- An experimental anemia treatment for kidney disease patients has met the primary endpoints of a Phase 3 study, according to a Thursday report from Astellas Pharma, one of its developers.
- A common side effect of chronic kidney disease is anemia, where patients lack adequate amounts of oxygen-carrying red blood cells. Astellas is aiming to treat this with roxadustat, a drug that works by inhibiting enzymes that regulate oxygen homeostasis in the body.
- Topline results from the late-stage ALPS study showed roxadustat beat out placebo in measurements of both hemoglobin response rate over 24 weeks and change in hemoglobin levels from baseline at weeks 28 to 52.
Astellas is perhaps best known for the prostate drug Xtandi (enzalutamide) that it developed with Medivation (later bought by big pharma Pfizer). For the quarter ending June 30, the Japanese drugmaker saw Xtandi sales rise 18.3% year over year to 81.2 billion yen ($743 million).
Also on the oncology front, almost 40% of the drugs in Astellas' pipeline were cancer treatments as of July 2018.
Despite that focus, Astellas has been on a tear to diversify. Last month it acquired Quethera, a U.K. biotech developing an ophthalmic gene therapy, in a deal potentially worth £85 million ($109 million). And in 2017, it agreed to pay up to $450 million for Mitobridge, which works on medicines for improving mitochondrial functions, and up to $820 million for Ogeda, which operates as a women's health drugmaker.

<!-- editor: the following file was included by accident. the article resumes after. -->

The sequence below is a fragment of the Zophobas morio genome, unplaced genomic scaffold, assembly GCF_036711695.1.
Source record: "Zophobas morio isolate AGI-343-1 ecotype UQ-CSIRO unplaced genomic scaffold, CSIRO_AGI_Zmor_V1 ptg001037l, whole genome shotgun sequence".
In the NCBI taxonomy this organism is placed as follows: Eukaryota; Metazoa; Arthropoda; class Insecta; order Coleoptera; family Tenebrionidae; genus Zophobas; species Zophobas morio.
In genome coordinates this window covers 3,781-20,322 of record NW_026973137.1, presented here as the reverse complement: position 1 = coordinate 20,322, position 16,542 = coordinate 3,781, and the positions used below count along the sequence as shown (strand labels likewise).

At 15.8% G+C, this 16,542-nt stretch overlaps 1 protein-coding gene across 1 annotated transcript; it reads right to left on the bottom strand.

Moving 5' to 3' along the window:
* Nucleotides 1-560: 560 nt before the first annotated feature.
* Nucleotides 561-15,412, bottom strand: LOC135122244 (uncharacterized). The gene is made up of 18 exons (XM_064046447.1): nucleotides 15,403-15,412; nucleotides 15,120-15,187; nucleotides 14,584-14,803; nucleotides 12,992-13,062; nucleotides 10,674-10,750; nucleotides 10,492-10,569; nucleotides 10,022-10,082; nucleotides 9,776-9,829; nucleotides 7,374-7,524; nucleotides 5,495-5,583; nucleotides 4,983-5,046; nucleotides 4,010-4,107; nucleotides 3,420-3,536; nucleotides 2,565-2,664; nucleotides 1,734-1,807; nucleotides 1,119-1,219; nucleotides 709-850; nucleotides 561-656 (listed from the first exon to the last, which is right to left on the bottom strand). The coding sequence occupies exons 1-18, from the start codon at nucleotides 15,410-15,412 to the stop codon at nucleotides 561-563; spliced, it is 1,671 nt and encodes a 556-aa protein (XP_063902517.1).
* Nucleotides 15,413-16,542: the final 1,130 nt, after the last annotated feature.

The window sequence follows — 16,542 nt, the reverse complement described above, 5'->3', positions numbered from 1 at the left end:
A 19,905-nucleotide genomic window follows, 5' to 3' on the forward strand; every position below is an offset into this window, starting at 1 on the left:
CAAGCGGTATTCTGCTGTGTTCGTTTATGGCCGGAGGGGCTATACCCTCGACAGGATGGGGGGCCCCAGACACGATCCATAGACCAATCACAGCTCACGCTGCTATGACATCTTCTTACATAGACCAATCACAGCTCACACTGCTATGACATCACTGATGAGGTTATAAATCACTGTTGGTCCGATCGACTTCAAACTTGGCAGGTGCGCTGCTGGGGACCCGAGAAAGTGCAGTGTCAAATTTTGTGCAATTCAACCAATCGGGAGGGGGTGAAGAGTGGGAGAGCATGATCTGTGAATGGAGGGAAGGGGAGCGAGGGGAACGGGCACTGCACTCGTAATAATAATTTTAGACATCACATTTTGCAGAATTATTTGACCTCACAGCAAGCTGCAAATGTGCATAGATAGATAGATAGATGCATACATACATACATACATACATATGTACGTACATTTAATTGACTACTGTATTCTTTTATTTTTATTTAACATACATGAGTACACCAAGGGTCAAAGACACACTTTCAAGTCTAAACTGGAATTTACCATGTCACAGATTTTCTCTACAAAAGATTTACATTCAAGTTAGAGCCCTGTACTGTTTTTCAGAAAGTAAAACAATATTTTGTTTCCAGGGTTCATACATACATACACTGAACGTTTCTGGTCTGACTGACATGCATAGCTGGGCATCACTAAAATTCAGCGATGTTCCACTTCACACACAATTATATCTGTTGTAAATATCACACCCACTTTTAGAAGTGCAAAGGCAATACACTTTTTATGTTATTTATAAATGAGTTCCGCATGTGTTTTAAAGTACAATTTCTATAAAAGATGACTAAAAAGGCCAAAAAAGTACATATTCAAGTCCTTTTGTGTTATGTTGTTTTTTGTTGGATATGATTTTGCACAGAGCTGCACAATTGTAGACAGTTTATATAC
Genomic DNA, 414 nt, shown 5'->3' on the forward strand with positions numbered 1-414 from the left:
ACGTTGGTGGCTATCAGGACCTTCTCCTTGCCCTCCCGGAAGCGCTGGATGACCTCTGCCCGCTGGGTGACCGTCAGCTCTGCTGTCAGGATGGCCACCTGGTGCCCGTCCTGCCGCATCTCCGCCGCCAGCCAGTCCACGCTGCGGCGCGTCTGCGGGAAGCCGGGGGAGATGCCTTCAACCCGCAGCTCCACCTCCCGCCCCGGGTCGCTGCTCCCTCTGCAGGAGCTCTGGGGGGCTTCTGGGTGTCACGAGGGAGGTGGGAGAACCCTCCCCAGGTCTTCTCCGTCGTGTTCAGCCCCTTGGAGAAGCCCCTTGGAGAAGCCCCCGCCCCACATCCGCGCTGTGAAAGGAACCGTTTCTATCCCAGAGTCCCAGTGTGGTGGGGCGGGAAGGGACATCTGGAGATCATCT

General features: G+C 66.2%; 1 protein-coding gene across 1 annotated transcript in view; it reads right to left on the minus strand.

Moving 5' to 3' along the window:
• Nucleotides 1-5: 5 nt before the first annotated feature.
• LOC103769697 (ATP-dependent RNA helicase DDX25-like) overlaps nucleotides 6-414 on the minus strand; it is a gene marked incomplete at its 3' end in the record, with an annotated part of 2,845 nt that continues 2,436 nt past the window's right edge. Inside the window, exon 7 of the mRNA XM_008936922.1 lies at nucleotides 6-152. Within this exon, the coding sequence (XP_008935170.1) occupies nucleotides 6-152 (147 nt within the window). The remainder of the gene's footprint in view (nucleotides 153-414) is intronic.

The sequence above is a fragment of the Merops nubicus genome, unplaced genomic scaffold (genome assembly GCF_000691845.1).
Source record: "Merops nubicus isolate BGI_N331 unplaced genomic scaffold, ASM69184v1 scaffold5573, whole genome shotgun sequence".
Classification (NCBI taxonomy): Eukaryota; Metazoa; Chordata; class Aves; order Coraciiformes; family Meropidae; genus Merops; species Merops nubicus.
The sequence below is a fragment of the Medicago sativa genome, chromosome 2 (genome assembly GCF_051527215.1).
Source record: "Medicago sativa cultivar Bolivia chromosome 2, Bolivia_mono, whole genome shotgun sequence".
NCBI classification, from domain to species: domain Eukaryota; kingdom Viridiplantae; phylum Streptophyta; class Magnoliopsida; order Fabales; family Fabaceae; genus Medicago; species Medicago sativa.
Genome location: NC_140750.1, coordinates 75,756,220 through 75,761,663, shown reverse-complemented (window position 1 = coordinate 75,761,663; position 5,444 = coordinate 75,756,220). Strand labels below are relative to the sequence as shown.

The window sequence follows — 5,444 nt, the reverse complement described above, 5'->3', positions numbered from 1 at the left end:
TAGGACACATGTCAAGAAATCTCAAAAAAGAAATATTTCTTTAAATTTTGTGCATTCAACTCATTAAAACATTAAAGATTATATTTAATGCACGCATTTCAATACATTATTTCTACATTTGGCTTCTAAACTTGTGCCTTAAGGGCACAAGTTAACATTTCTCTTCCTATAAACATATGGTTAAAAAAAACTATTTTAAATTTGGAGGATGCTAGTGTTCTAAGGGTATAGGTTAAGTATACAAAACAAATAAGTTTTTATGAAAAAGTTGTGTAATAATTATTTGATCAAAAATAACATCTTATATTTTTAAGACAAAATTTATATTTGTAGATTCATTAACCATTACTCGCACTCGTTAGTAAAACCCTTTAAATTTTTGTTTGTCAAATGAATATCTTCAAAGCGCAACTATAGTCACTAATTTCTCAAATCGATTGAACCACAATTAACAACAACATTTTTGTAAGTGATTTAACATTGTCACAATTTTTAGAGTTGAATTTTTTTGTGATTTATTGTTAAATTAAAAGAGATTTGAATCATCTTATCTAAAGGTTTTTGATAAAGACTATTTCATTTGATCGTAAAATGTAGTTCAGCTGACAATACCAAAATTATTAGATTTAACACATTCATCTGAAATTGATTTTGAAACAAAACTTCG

Urology and nephrology treatments have also captured Astellas' eye, and understandably so. The company identified its overactive bladder drugs Vesicare (solifenacin succinate) and Myrbetriq (mirabegron) — sold outside the U.S. as Betanis or Betmiga — as main products during its most recent quarterly report, saying they raked in nearly 60 billion yen ($550 million). Notably, the Mitobridge acquisition also handed Astellas the preclinical kidney disease asset MTB-2.
Astellas' pipeline had nine urology and nephrology drugs as of July, with roxadustat being one of the more advanced candidates. It's developing the drug alongside San Francisco biotech Fibrogen, and has two more Phase 3 studies planned that "will ultimately support filing and reimbursement in Europe," according to a Sept. 20 statement from Astellas.
The pharma said preliminary safety data from the ALPS trial were consistent with previous clinical investigations.